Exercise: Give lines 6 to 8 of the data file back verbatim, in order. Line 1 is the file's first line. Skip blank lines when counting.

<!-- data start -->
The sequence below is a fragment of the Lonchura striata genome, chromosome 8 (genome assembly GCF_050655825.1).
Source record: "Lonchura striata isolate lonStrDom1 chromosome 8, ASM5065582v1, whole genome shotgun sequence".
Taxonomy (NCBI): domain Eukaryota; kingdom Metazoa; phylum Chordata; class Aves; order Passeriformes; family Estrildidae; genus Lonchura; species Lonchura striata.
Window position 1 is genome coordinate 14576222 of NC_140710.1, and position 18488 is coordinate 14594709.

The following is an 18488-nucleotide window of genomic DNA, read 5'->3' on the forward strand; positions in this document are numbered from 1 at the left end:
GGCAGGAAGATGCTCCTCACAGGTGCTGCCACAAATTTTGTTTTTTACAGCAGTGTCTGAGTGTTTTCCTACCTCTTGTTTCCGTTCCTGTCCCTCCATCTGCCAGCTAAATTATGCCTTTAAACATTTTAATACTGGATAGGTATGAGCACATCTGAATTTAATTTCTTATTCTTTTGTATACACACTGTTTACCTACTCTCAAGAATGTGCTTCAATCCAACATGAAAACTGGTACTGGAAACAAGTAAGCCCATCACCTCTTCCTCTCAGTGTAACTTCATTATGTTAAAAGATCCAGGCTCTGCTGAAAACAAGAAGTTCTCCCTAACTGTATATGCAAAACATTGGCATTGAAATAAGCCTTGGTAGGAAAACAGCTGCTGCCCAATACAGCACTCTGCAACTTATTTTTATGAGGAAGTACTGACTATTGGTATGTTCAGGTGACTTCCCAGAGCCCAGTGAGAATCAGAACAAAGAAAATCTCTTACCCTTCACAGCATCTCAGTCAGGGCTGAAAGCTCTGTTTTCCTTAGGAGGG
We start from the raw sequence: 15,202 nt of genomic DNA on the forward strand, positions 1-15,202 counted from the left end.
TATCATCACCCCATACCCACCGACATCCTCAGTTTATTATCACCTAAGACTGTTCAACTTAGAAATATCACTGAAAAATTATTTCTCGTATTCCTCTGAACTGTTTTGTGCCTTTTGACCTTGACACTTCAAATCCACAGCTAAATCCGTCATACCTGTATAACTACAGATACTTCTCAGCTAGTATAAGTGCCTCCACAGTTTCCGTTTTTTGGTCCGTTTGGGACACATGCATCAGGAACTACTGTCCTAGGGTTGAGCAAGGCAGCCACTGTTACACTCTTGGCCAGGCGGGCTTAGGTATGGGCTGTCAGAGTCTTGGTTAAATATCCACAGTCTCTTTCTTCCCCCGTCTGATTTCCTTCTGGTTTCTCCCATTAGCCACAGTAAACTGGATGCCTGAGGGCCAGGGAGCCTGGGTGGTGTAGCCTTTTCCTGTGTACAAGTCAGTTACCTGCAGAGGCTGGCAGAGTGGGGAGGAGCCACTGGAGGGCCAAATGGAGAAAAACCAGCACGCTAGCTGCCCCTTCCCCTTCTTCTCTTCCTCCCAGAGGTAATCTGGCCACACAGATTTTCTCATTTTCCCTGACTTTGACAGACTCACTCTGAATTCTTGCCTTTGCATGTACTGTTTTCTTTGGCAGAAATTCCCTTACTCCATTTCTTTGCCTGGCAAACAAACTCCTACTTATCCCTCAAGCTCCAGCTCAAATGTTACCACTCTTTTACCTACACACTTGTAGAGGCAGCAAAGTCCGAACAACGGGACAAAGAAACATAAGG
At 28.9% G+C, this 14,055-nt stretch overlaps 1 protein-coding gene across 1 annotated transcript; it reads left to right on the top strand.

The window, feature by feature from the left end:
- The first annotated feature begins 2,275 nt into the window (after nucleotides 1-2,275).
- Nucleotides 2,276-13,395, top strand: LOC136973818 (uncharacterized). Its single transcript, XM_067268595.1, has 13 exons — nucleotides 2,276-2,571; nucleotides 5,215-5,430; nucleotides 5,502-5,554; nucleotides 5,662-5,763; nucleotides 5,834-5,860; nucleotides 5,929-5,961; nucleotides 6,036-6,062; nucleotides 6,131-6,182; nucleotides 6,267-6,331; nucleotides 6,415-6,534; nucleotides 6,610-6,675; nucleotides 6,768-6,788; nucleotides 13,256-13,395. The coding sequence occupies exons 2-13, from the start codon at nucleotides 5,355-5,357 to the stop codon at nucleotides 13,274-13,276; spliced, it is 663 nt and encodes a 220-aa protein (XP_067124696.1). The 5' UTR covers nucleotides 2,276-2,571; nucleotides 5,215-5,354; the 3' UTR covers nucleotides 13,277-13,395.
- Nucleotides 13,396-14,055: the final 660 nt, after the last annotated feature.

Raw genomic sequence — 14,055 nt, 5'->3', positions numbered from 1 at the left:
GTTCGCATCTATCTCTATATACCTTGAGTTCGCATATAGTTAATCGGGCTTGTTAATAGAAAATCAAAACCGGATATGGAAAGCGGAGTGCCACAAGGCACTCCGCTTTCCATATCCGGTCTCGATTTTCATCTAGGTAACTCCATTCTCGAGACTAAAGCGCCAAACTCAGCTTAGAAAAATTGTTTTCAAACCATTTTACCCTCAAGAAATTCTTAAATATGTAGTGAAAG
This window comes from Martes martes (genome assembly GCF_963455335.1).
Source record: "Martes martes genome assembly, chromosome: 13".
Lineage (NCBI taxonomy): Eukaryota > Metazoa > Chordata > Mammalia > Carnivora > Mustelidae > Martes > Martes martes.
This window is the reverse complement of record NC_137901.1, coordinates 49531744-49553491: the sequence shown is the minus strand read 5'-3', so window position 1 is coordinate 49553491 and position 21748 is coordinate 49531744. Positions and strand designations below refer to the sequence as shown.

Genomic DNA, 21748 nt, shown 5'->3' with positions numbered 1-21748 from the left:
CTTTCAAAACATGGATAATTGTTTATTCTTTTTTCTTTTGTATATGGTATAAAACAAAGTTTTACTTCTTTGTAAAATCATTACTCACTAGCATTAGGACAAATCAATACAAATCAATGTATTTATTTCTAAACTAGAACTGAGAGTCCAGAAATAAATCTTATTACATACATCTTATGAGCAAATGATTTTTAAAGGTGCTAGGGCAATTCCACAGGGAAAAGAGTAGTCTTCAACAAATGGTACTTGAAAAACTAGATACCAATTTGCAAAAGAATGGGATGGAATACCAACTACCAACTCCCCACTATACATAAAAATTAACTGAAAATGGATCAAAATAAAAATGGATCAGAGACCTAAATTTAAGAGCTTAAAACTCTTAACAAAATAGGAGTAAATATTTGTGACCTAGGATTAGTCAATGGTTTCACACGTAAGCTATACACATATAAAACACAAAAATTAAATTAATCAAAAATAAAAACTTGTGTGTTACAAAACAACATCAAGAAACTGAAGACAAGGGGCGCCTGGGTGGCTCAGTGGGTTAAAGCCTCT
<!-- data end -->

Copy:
GGCAGGAAGATGCTCCTCACAGGTGCTGCCACAAATTTTGTTTTTTACAGCAGTGTCTGAGTGTTTTCCTACCTCTTGTTTCCGTTCCTGTCCCTCCATCTGCCAGCTAAATTATGCCTTTAAACATTTTAATACTGGATAGGTATGAGCACATCTGAATTTAATTTCTTATTCTTTTGTATACACACTGTTTACCTACTCTCAAGAATGTGCTTCAATCCAACATGAAAACTGGTACTGGAAACAAGTAAGCCCATCACCTCTTCCTCTCAGTGTAACTTCATTATGTTAAAAGATCCAGGCTCTGCTGAAAACAAGAAGTTCTCCCTAACTGTATATGCAAAACATTGGCATTGAAATAAGCCTTGGTAGGAAAACAGCTGCTGCCCAATACAGCACTCTGCAACTTATTTTTATGAGGAAGTACTGACTATTGGTATGTTCAGGTGACTTCCCAGAGCCCAGTGAGAATCAGAACAAAGAAAATCTCTTACCCTTCACAGCATCTCAGTCAGGGCTGAAAGCTCTGTTTTCCTTAGGAGGG
We start from the raw sequence: 15,202 nt of genomic DNA on the forward strand, positions 1-15,202 counted from the left end.
TATCATCACCCCATACCCACCGACATCCTCAGTTTATTATCACCTAAGACTGTTCAACTTAGAAATATCACTGAAAAATTATTTCTCGTATTCCTCTGAACTGTTTTGTGCCTTTTGACCTTGACACTTCAAATCCACAGCTAAATCCGTCATACCTGTATAACTACAGATACTTCTCAGCTAGTATAAGTGCCTCCACAGTTTCCGTTTTTTGGTCCGTTTGGGACACATGCATCAGGAACTACTGTCCTAGGGTTGAGCAAGGCAGCCACTGTTACACTCTTGGCCAGGCGGGCTTAGGTATGGGCTGTCAGAGTCTTGGTTAAATATCCACAGTCTCTTTCTTCCCCCGTCTGATTTCCTTCTGGTTTCTCCCATTAGCCACAGTAAACTGGATGCCTGAGGGCCAGGGAGCCTGGGTGGTGTAGCCTTTTCCTGTGTACAAGTCAGTTACCTGCAGAGGCTGGCAGAGTGGGGAGGAGCCACTGGAGGGCCAAATGGAGAAAAACCAGCACGCTAGCTGCCCCTTCCCCTTCTTCTCTTCCTCCCAGAGGTAATCTGGCCACACAGATTTTCTCATTTTCCCTGACTTTGACAGACTCACTCTGAATTCTTGCCTTTGCATGTACTGTTTTCTTTGGCAGAAATTCCCTTACTCCATTTCTTTGCCTGGCAAACAAACTCCTACTTATCCCTCAAGCTCCAGCTCAAATGTTACCACTCTTTTACCTACACACTTGTAGAGGCAGCAAAGTCCGAACAACGGGACAAAGAAACATAAGG